Los Angeles has installed an Intelligent Transportation System consisting of road surface sensors and traffic cameras that can warn about congestion and signal malfunction. Other examples of how AI is used in a city context include: spotting potholes and cracks in the pavement, identifying garbage lying on the ground, license plate reader technology to find stolen cars, and predictive policing in order to reduce crime.
Most technology systems don’t exist in isolation. At the very least they need to be supported, upgraded and maintained by someone. This means that there will be one or more organizations invested in and related to the function of the system. It will also often have technical interfaces with other systems, which allows inputs and outputs. There is an ecology defining the dynamics of the system. If we have a solution using AI, we also need to understand who can implement it, who can support and upgrade it. Some vendors may have a rich partner network while others may not. We also need to understand how we can connect it to other systems.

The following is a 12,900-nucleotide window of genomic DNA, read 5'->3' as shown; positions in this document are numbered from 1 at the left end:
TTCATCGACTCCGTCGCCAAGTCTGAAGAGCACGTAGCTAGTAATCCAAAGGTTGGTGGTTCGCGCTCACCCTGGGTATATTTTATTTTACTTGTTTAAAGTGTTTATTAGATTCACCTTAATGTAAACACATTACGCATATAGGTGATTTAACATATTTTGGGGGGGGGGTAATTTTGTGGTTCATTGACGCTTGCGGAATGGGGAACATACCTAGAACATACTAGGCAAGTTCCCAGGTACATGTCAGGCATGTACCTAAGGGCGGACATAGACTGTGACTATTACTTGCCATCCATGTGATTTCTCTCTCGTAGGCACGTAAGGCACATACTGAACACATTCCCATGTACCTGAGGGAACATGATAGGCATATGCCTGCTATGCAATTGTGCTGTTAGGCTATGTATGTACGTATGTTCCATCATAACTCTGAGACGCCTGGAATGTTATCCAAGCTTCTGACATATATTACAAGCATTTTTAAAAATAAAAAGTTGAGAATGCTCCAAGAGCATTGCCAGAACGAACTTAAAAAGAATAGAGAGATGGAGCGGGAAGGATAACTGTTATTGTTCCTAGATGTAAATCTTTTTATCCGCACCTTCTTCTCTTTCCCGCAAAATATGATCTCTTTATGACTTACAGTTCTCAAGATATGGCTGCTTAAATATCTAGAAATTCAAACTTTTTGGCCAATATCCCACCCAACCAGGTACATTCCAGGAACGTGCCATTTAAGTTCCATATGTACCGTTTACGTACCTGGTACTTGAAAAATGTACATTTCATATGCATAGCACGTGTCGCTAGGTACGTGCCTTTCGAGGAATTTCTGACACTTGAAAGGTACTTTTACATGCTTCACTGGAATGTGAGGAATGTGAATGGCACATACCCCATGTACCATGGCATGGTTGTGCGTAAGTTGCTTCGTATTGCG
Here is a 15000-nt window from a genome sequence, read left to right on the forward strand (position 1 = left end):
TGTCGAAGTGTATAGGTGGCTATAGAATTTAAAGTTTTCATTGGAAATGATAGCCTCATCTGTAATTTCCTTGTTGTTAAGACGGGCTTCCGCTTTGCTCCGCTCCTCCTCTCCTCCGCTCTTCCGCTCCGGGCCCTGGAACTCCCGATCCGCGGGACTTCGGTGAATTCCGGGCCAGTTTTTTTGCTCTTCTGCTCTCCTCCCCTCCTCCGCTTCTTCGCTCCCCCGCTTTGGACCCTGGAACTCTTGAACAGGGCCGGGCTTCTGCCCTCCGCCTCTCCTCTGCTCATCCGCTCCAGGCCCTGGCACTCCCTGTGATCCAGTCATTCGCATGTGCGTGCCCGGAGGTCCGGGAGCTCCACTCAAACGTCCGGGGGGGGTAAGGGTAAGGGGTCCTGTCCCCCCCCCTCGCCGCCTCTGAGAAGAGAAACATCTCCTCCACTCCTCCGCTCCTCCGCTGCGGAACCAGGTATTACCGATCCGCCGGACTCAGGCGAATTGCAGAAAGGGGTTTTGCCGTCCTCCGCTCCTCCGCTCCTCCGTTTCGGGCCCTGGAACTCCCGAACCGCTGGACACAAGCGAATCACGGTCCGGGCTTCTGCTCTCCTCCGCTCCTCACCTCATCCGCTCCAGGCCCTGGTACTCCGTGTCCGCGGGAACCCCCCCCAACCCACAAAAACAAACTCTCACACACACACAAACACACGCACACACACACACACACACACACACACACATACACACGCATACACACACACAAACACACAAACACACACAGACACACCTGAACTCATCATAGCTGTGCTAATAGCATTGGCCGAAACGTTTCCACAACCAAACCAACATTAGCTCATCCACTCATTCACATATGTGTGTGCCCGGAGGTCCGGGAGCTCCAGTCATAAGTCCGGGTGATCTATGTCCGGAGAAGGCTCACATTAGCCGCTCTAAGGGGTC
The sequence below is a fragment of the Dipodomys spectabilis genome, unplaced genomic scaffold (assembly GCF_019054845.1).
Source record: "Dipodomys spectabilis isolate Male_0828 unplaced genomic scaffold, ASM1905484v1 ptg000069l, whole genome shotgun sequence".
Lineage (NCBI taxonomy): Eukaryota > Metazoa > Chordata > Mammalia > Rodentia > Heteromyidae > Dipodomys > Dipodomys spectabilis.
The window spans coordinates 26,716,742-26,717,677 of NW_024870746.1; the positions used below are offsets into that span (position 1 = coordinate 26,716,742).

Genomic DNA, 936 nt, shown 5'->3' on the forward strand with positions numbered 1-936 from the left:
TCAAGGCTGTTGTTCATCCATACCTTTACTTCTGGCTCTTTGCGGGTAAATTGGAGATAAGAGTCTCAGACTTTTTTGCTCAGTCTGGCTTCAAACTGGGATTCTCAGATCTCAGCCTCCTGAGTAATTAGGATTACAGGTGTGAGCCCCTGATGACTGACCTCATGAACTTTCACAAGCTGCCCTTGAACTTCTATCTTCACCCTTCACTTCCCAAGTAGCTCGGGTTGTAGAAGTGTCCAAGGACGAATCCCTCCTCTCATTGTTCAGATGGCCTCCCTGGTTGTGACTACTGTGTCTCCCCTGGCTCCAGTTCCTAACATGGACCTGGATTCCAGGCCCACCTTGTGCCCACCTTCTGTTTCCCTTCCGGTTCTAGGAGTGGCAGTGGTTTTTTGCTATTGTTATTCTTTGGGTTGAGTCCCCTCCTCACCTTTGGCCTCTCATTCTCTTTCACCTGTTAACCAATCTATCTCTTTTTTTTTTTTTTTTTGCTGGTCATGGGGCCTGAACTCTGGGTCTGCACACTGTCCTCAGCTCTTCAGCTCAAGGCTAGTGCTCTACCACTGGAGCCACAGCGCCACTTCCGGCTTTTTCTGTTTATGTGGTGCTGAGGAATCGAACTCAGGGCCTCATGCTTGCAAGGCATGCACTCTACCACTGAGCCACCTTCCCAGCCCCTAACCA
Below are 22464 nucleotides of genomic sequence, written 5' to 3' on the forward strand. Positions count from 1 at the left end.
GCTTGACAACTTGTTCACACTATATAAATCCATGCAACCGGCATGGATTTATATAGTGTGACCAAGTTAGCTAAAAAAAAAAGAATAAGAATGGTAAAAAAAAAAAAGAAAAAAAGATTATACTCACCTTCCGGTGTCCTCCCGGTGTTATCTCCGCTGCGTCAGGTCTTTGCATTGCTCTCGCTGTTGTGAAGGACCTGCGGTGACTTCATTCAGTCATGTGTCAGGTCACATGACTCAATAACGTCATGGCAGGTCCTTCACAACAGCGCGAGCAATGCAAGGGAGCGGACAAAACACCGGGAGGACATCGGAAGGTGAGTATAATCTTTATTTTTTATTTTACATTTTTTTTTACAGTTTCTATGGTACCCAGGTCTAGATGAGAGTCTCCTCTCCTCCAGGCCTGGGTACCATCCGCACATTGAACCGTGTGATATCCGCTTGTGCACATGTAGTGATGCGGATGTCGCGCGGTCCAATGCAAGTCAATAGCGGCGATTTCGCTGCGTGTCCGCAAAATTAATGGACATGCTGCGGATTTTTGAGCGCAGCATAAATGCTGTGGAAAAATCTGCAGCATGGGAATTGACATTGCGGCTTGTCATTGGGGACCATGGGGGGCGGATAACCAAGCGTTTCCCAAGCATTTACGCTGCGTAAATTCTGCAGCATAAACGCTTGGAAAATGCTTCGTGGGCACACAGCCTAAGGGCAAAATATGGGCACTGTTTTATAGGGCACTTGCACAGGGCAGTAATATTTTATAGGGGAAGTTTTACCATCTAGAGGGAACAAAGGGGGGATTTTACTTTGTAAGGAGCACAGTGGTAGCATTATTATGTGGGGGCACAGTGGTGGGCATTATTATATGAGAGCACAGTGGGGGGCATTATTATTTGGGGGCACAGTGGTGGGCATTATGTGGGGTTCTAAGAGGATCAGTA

For example, we might have a decision optimization system that needs data and need a technical interface for that. If there is no one to help implement and upgrade the system or we can’t interact with it then it limits the utility of the system. The ecosystem is just as important for the function and value of the AI system as the capabilities of the system itself.
Most AI systems are complex and notoriously difficult to handle. Complex systems are characterized as non-linear, and are therefore often unpredictable.
An urban AI system that would potentially exhibit complex behavior is traffic regulation. If all traffic lights were connected to an AI system determining the optimal sequence of green and red across the city, new dynamics would arise as people would take the changes into account and change their driving patterns.